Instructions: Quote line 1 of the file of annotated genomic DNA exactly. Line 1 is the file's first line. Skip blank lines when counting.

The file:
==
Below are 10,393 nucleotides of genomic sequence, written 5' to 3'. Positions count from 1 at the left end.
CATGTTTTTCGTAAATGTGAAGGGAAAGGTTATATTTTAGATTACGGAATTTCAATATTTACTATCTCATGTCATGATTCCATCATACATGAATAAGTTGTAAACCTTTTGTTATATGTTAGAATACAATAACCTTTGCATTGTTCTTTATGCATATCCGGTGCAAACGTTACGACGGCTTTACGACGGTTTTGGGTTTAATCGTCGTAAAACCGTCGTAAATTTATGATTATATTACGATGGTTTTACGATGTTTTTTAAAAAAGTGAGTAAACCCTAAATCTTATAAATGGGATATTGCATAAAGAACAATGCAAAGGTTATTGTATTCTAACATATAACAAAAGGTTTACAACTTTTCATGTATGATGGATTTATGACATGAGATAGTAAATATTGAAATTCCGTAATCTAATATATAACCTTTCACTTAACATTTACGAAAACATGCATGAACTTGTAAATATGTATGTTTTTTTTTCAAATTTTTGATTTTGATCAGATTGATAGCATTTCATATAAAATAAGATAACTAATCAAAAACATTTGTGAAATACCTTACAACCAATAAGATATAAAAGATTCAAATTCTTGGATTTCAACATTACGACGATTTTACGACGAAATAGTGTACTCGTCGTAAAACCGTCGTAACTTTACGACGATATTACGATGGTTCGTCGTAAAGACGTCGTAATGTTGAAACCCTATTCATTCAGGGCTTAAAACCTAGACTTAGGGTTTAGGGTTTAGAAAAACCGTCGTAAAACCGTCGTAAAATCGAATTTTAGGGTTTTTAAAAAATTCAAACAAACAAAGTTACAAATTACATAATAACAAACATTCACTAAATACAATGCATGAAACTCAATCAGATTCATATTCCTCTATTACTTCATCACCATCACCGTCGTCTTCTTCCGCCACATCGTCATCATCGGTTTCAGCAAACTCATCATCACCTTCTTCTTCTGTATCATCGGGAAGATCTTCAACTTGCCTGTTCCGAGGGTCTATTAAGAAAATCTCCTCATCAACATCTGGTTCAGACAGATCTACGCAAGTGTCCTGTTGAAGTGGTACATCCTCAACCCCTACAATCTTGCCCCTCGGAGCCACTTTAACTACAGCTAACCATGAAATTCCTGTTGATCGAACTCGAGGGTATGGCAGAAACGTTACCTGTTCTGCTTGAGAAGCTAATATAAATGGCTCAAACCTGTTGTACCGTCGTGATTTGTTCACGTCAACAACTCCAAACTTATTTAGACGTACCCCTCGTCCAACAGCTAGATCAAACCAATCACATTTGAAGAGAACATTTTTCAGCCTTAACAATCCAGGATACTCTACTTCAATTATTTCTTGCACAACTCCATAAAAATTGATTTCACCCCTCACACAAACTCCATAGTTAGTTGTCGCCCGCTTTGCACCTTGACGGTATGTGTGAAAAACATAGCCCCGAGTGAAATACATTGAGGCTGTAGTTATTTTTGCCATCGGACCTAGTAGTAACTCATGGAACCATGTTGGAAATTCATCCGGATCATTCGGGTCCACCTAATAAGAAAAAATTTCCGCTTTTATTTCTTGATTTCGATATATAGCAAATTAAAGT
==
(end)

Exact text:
Below are 10,393 nucleotides of genomic sequence, written 5' to 3'. Positions count from 1 at the left end.